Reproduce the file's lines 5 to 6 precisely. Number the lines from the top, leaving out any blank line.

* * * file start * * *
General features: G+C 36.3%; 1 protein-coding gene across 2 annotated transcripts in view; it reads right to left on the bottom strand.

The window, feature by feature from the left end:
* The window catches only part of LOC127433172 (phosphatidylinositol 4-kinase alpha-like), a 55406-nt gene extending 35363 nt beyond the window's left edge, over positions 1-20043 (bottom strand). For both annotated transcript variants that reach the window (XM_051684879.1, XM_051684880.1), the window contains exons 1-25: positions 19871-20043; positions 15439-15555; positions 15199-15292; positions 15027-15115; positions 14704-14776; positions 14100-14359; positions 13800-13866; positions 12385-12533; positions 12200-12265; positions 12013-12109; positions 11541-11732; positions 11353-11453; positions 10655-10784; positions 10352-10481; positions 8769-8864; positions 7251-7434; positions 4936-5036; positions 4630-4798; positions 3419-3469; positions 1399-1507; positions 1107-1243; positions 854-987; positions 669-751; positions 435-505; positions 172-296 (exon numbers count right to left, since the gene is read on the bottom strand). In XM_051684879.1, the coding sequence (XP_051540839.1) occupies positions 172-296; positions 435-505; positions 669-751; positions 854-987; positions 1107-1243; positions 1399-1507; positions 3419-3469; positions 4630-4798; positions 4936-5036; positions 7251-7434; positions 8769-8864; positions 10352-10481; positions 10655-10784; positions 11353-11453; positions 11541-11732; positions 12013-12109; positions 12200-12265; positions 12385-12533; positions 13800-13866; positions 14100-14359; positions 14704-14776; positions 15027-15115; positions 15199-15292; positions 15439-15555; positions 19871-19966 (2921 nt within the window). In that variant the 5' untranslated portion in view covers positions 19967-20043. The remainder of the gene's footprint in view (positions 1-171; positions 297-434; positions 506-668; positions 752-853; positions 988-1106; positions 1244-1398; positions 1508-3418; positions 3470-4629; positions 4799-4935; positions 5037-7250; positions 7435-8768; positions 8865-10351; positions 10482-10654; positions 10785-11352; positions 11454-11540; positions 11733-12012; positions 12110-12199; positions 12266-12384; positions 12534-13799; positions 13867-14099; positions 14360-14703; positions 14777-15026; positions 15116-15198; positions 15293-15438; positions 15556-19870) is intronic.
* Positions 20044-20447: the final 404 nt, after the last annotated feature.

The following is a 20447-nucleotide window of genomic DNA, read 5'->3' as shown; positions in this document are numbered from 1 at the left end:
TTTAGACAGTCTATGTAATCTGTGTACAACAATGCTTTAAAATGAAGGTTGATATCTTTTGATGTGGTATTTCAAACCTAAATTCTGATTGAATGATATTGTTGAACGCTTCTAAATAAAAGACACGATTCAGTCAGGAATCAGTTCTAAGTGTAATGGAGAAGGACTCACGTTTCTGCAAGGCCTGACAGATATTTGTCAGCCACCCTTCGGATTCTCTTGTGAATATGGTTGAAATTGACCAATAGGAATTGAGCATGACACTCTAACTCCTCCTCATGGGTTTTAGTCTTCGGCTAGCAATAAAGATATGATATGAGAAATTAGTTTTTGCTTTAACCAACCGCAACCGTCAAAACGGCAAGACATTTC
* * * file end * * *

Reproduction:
The following is a 20447-nucleotide window of genomic DNA, read 5'->3' as shown; positions in this document are numbered from 1 at the left end:
TTTAGACAGTCTATGTAATCTGTGTACAACAATGCTTTAAAATGAAGGTTGATATCTTTTGATGTGGTATTTCAAACCTAAATTCTGATTGAATGATATTGTTGAACGCTTCTAAATAAAAGACACGATTCAGTCAGGAATCAGTTCTAAGTGTAATGGAGAAGGACTCACGTTTCTGCAAGGCCTGACAGATATTTGTCAGCCACCCTTCGGATTCTCTTGTGAATATGGTTGAAATTGACCAATAGGAATTGAGCATGACACTCTAACTCCTCCTCATGGGTTTTAGTCTTCGGCTAGCAATAAAGATATGATATGAGAAATTAGTTTTTGCTTTAACCAACCGCAACCGTCAAAACGGCAAGACATTTC